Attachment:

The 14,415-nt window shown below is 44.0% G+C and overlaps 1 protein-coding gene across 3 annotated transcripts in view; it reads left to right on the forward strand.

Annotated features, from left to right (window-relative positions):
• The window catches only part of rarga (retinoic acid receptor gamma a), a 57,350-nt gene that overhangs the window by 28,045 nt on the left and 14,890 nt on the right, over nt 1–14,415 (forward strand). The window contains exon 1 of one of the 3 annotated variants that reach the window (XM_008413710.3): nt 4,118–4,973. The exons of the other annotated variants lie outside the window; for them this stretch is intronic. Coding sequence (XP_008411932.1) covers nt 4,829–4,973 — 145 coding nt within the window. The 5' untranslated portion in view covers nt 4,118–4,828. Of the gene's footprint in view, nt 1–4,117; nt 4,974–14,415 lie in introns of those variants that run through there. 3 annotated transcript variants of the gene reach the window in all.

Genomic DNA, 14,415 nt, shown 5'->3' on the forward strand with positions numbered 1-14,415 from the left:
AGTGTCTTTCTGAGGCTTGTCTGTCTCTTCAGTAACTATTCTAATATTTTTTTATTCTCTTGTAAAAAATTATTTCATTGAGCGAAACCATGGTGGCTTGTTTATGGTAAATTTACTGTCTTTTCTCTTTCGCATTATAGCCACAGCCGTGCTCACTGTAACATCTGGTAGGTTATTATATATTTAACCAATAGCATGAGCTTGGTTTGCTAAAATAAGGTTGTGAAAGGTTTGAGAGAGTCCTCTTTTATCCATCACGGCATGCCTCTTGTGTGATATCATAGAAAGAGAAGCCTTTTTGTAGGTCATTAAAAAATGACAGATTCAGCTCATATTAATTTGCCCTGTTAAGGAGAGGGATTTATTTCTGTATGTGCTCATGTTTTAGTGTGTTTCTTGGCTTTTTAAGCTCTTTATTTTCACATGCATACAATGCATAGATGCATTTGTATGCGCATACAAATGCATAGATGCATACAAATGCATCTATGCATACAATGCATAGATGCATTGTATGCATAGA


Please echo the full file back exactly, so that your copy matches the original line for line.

The 14,415-nt window shown below is 44.0% G+C and overlaps 1 protein-coding gene across 3 annotated transcripts in view; it reads left to right on the forward strand.

Annotated features, from left to right (window-relative positions):
• The window catches only part of rarga (retinoic acid receptor gamma a), a 57,350-nt gene that overhangs the window by 28,045 nt on the left and 14,890 nt on the right, over nt 1–14,415 (forward strand). The window contains exon 1 of one of the 3 annotated variants that reach the window (XM_008413710.3): nt 4,118–4,973. The exons of the other annotated variants lie outside the window; for them this stretch is intronic. Coding sequence (XP_008411932.1) covers nt 4,829–4,973 — 145 coding nt within the window. The 5' untranslated portion in view covers nt 4,118–4,828. Of the gene's footprint in view, nt 1–4,117; nt 4,974–14,415 lie in introns of those variants that run through there. 3 annotated transcript variants of the gene reach the window in all.

Genomic DNA, 14,415 nt, shown 5'->3' on the forward strand with positions numbered 1-14,415 from the left:
AGTGTCTTTCTGAGGCTTGTCTGTCTCTTCAGTAACTATTCTAATATTTTTTTATTCTCTTGTAAAAAATTATTTCATTGAGCGAAACCATGGTGGCTTGTTTATGGTAAATTTACTGTCTTTTCTCTTTCGCATTATAGCCACAGCCGTGCTCACTGTAACATCTGGTAGGTTATTATATATTTAACCAATAGCATGAGCTTGGTTTGCTAAAATAAGGTTGTGAAAGGTTTGAGAGAGTCCTCTTTTATCCATCACGGCATGCCTCTTGTGTGATATCATAGAAAGAGAAGCCTTTTTGTAGGTCATTAAAAAATGACAGATTCAGCTCATATTAATTTGCCCTGTTAAGGAGAGGGATTTATTTCTGTATGTGCTCATGTTTTAGTGTGTTTCTTGGCTTTTTAAGCTCTTTATTTTCACATGCATACAATGCATAGATGCATTTGTATGCGCATACAAATGCATAGATGCATACAAATGCATCTATGCATACAATGCATAGATGCATTGTATGCATAGA